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Delayed pressure urticaria is a form of pressure urticaria, which is in turn a form of the condition most of us know as hives. Generally, doctors classify delayed pressure urticaria as a form of "pressure urticaria," which is the reason it's a little difficult to look up on the Internet.

Pressure urticaria is condition that causes whelps on the skin. These skin lesions can itch, burn, or ache. They can last from just three or four hours up to three or four days. Areas of skin where they break out can be subject to new breakouts for another one or two days even after the lesions heal.

Many different kinds of pressure on the skin can cause breakouts of pressure urticaria.

The breakouts have been known to occur after:

  • Insertion of a tampon.
  • Wearing tight clothing (belt, bra, shoes, watch band).
  • Sitting or standing on a hard surface.
  • Clapping hands.
  • Dental work.
  • Sex.
  • Using a tool, such as a hammer or saw.
  • Kissing.

The skin can break out around the waist, on the buttocks, palms of the hands, soles of the feet, legs, and genitals. There can be chills, fever, fatigue, and joint pain (arthalgia).

There is considerable overlap among hives, angioedema, dermographism, pressure urticaria, and delayed pressure urticaria. Delayed pressure urticaria is characterized by breakouts that occur usually about four hours after a trigger. However, in some people, the "delay" is just a few minutes. These people are said to have "pressure urticaria."

There is another condition that causes redness almost immediately after pressure on the skin called dermographism, literally "writing on the skin." Unlike pressure urticaria, dermographism does not cause anything other than redness of the skin. It does not result in the aches and pains that occur with pressure urticaria and delayed pressure urticaria.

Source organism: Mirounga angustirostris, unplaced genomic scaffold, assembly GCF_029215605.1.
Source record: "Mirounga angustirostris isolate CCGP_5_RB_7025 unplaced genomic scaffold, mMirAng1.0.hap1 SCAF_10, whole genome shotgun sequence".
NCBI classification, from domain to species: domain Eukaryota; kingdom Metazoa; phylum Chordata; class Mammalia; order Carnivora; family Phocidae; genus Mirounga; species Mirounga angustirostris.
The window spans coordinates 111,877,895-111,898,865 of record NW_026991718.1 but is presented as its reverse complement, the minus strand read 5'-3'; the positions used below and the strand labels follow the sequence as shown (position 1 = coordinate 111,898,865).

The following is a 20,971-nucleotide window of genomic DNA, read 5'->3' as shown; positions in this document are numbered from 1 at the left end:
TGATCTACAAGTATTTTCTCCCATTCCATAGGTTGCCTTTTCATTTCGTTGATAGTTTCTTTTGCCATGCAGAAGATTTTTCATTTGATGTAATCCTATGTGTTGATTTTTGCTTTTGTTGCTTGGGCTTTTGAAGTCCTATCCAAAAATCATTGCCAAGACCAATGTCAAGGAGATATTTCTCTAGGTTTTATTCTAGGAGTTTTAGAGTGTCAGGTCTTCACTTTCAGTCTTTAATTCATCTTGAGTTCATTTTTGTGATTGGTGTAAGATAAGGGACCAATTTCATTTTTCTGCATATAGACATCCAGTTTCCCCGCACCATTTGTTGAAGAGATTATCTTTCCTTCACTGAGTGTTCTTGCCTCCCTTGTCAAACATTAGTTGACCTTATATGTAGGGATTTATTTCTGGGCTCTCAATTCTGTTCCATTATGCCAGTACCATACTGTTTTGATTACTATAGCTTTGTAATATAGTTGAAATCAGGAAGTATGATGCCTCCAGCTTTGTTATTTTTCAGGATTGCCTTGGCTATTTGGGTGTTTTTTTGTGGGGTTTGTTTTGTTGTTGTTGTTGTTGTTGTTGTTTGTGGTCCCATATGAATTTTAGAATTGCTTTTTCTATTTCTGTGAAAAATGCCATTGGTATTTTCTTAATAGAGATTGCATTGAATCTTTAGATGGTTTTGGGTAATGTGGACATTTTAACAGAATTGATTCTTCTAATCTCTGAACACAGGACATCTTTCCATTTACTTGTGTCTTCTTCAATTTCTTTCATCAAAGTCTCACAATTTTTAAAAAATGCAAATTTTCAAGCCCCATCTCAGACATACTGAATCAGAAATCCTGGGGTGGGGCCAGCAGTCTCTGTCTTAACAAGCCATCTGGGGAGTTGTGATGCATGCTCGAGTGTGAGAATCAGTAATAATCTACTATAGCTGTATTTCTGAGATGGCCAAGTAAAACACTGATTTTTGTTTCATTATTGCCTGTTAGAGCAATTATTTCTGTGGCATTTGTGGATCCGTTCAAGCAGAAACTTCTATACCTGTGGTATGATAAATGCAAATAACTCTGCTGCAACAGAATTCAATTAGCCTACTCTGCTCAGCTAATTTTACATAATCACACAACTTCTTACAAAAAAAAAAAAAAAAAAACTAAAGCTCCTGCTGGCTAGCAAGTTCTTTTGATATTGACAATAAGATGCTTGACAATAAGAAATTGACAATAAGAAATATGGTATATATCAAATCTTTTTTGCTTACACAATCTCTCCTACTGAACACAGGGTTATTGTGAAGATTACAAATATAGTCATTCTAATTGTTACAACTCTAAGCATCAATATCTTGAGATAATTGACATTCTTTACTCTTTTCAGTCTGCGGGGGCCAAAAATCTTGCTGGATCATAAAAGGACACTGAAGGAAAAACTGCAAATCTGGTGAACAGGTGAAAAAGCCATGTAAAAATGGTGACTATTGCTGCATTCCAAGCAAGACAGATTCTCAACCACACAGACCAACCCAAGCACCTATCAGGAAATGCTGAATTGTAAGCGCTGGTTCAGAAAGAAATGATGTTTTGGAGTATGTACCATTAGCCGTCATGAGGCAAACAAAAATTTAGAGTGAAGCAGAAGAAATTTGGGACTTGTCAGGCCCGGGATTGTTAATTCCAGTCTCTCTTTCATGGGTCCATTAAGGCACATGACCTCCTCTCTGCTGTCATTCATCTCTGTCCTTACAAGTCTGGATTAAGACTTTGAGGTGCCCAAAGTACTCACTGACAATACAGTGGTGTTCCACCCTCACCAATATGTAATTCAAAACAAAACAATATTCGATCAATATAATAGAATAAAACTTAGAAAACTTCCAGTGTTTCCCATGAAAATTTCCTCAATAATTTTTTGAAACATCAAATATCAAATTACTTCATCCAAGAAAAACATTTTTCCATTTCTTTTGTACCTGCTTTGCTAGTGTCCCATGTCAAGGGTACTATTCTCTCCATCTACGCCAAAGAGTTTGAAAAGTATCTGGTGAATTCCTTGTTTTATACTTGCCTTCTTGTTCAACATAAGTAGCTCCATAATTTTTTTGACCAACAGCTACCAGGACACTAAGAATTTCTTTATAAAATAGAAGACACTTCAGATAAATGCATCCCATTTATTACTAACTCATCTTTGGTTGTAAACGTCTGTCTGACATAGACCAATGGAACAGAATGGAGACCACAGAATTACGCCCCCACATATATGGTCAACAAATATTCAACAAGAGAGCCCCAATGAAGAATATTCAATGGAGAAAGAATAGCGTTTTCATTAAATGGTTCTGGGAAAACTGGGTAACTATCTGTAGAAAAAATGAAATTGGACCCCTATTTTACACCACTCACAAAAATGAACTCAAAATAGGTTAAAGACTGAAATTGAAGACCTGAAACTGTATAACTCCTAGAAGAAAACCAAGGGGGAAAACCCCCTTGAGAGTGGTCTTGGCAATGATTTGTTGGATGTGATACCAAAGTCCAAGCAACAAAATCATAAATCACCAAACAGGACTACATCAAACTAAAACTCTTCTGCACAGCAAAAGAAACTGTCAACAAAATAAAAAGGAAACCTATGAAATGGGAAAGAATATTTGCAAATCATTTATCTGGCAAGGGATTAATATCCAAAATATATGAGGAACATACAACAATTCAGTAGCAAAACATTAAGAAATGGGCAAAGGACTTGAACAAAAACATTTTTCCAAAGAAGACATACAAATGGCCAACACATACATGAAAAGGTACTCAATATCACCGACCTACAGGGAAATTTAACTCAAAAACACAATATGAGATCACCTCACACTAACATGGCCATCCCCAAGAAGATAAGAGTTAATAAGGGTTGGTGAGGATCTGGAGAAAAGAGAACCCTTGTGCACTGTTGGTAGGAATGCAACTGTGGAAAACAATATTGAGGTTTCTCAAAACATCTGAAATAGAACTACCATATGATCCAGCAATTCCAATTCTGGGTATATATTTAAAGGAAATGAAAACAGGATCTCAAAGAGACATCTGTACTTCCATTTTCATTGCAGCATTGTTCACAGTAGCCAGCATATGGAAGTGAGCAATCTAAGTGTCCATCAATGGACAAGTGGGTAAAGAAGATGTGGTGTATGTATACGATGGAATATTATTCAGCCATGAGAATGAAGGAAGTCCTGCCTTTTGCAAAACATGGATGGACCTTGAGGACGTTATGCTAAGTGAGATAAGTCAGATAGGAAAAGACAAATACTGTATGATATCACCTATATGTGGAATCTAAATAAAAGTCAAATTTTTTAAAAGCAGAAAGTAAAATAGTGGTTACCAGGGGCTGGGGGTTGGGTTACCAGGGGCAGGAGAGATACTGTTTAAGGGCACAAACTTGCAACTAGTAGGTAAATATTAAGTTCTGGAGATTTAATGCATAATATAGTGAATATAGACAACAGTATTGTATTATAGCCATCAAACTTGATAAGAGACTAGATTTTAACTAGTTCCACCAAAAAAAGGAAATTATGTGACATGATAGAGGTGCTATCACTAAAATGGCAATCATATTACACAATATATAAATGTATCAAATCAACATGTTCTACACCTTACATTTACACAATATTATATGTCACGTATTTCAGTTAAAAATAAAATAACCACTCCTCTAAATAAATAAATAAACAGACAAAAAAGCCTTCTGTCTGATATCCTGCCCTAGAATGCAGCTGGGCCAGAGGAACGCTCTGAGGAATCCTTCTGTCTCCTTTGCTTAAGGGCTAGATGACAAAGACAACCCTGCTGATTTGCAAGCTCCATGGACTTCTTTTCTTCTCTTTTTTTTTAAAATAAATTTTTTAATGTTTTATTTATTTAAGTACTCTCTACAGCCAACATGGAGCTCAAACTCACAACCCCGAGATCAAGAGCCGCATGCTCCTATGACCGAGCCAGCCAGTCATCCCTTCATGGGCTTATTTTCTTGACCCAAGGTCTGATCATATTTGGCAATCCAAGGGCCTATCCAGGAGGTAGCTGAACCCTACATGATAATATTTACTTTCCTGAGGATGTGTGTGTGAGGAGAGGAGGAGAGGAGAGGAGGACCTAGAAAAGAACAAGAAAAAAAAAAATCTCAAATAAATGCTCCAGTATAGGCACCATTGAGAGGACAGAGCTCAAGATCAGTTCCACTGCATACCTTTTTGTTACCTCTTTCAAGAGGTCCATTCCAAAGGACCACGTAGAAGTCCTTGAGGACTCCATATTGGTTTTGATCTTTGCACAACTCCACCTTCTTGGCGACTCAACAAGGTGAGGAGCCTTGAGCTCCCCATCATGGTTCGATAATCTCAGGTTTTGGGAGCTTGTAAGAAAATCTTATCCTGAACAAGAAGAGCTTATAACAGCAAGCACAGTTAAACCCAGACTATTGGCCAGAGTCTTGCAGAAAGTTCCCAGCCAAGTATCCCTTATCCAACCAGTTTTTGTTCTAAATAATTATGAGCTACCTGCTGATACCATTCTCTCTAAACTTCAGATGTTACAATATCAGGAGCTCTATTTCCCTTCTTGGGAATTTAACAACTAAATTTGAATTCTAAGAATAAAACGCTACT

Pressure urticaria and delayed pressure urticaria are classified as "idiopathic" urticaria, but there are also allergenic urticaria ("hives") and angioedema. which involves swelling under the skin. About 60 percent of people who have delayed pressure urticaria also get one or more of these other forms of hives.

Treating delayed pressure urticaria with drugs is problematic.
  • Antihistamines can help, but usually they don't work unless they are given in relatively high doses, three or four times the usual dose. This leads to corresponding side effects.
  • Steroids usually are not useful.
  • Aspirin, Tylenol, and Indomethacin, can make symptoms worse.
  • Steroids, especially Prednisone, can reduce the frequency of attacks and the severity of symptoms, but long-term use of steroids causes problems with a weakened immune system and weakened bones.
  • A drug called Dapsone, usually reserved for severe skin disease, sometimes gets good results in delayed pressure urticaria.
  • A kind of drug for heartburn (gastroesophageal reflux disease) called an H2 blocker sometimes helps relieve symptoms. These drugs include Axid (nizatidine), Pepcid (famotidine), Tagamet (cimetadine), and Zantac (ranitidine). These medications also help with the side effects of Aspirin and steroids.
  • A new medication called omalizumab shows promising results in clinical trials. It may be available in the US and EU in 2017.
It can take months of trial and error to find the best combination of medications to treat delayed pressure urticaria.

In the meantime, it is important to avoid the triggers for outbreaks. This isn't easy. The condition can be genuinely disabling.

The good news is that delayed pressure urticaria often simply goes away on its own. About one in four people who has the disease will "outgrow" it in five years. About one in two will no longer have symptoms after ten years. The average duration of symptoms is nine years. No one knows why the condition simply disappears, but it often eventually does.

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